Anonymous said...

RBI. That's all it's about.

You start to count the RBI for the rest of the team and you say to yourself, wow without those runs driven in my Morneau, where would the Twins be?

Now, Morneau is getting more opportunity than say most 4-hole hitters (2nd) but that is in large part due to the 3 hole hitter being a guy who doesn't rack up extra base hits (clearing the bases) and get's on base at an outstanding clip.

Is Mauer the better player? I think most would argue yes... but absent Morneau's bat this team goes no where.

Anonymous said...

Or if you think about an end of game situation where you have to face Mauer with no one on and what you are hoping is that Mauer sets the table by getting on, not that he ends it.

Morneau is END IT baby!

Mauer's contributions altough great aren't capable of carrying a team because he needs someone else to drive in the runs.

Morneau's sucess is no where near replicable absent Mauer batting in front but there will always be recognition for the guy drives in the runs

SethSpeaks said...

Well put Anonymouns... a comment like that is something you should be proud to attach your name to.

Ask Morneau's teammates who is more valuable... every one of them will say Morneau. Cuddyer said that again on XM the other day. They all 'know' it. Ask players on other teams. They'll say Morneau.

I don't understand people's need to bash a great player in Morneau just because he's a first baseman. Yes, his numbers in '04, '05 and '07 weren't terrific, but he was pretty good in 2006 and he was very good in 2008. The Twins weren't expected to contend, and they did, and he's the one that puts up numbers.

Catchers are hurt by the fact that they don't play every day. Is that fair, maybe not, but then again, maybe it is.

both have strong arguments for value. Mauer's all about on-base percentage. Morneau's more about the slugging percentage. But Morneau isn't just a home run hitter. Didn't he set the record for doubles in a season by a Twins player this year? He became more valuable when he would take two-strike pitches and dump them into left field with runners on 2nd and 3rd to drive in two runs.

Stats people don't care about the RBI, and I think it can be an overrated stat. It is dependent upon people being on in front of a hitter. But then again, someone has to drive them in. You have to score runs. Sometimes a sac fly is great. Sometimes putting the ball in play and grounding out to 2B is alright. A hit or a homer would be better, but you take the runs.

I have said that by the end of the year, I would have voted for Mauer too. But all this anti-Morneau sentiment is more than a little disturbing. It's like we're expected to pick one over the other rather than just being happy that the Twins had two guys that were deemed VERY valuable.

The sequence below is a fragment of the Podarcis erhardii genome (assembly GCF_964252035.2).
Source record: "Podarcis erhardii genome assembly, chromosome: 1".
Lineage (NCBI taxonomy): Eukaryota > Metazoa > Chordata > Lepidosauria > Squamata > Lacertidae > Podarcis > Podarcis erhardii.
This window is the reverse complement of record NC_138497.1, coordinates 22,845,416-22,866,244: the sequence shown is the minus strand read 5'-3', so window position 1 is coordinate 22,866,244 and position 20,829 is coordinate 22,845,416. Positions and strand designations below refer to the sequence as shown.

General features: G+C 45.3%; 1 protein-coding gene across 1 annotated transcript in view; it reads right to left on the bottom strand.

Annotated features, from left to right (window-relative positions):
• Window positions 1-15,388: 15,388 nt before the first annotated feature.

If it's just about certain stats, then maybe Evan Grant was right.

Russ said...

He doesn't have sideburns.

Ben said...

I don't know, I think Mauer gets plenty of respect. To the point where people start to complain about overhyping "baby jesus".

Anonymous said...

To Mr Beau,

Munson wasn't the last, Pudge & I-Rod won the AL MVP in 1999 and it wasn't because he was the DH in one game.

Nick N. said...

Lots of great comments today. I have a few thoughts...

Is Mauer the better player? I think most would argue yes... but absent Morneau's bat this team goes no where.

But if you replace Morneau with, say, Kevin Youkilis, aren't the Twins still OK? Or with Miguel Cabrera? Or Aubrey Huff? What AL catcher could replace Mauer and provide anything close to his production?

Context is extremely important, and cannot be ignored. On its own, Morneau's production is very nice (though still not elite), but there are plenty of first basemen out there who can slug and drive in runs.

Mauer's contributions altough great aren't capable of carrying a team because he needs someone else to drive in the runs.

Well, that's not entirely true. Mauer did hit .362 with RISP and drove in 85 runs. But, yes, Morneau is the guy who can consistently clear the bases with big hits. That's the job of a traditional first baseman and cleanup hitter, and Morneau does it well. But does he do it significantly better than everyone else in the league in that role? I don't think so.

Morneau had a huge RBI total, but he came to the plate with far more runners on base than any other hitter in the league this year. And that has a LOT to do with Mauer hitting in front of him. People are viewing this situation too flatly, in my opinion, with the general sentiment being, "Well if the Twins didn't have Morneau to drive Mauer in, they'd be nowhere." By that same token, if they didn't have Mauer to get on base and move runners into scoring position in front of him, Morneau's not nearly the player he is and this offense is far worse.

I don't understand people's need to bash a great player in Morneau just because he's a first baseman.

I'm not bashing Morneau; I've repeatedly said that he's a great player. I don't think ranking someone sixth on an MVP ballot is a slight. But, as I've explained above, his contributions simply aren't unique for his position.

He doesn't have sideburns.

I think we might have our answer.

Ken said...

Morneau's contributions may not be unique for his position, but it is unique for the Twins.

This is an organization that went through the steriod era without a 30 home run player. Morneau is the only Twins power hitter, which increases his value to the lineup.

Nick N. said...

This is an organization that went through the steriod era without a 30 home run player. Morneau is the only Twins power hitter, which increases his value to the lineup.

Jason Kubel hit three fewer home runs this year. It's true that Morneau is the team's best power hitter, but he's not their only power hitter.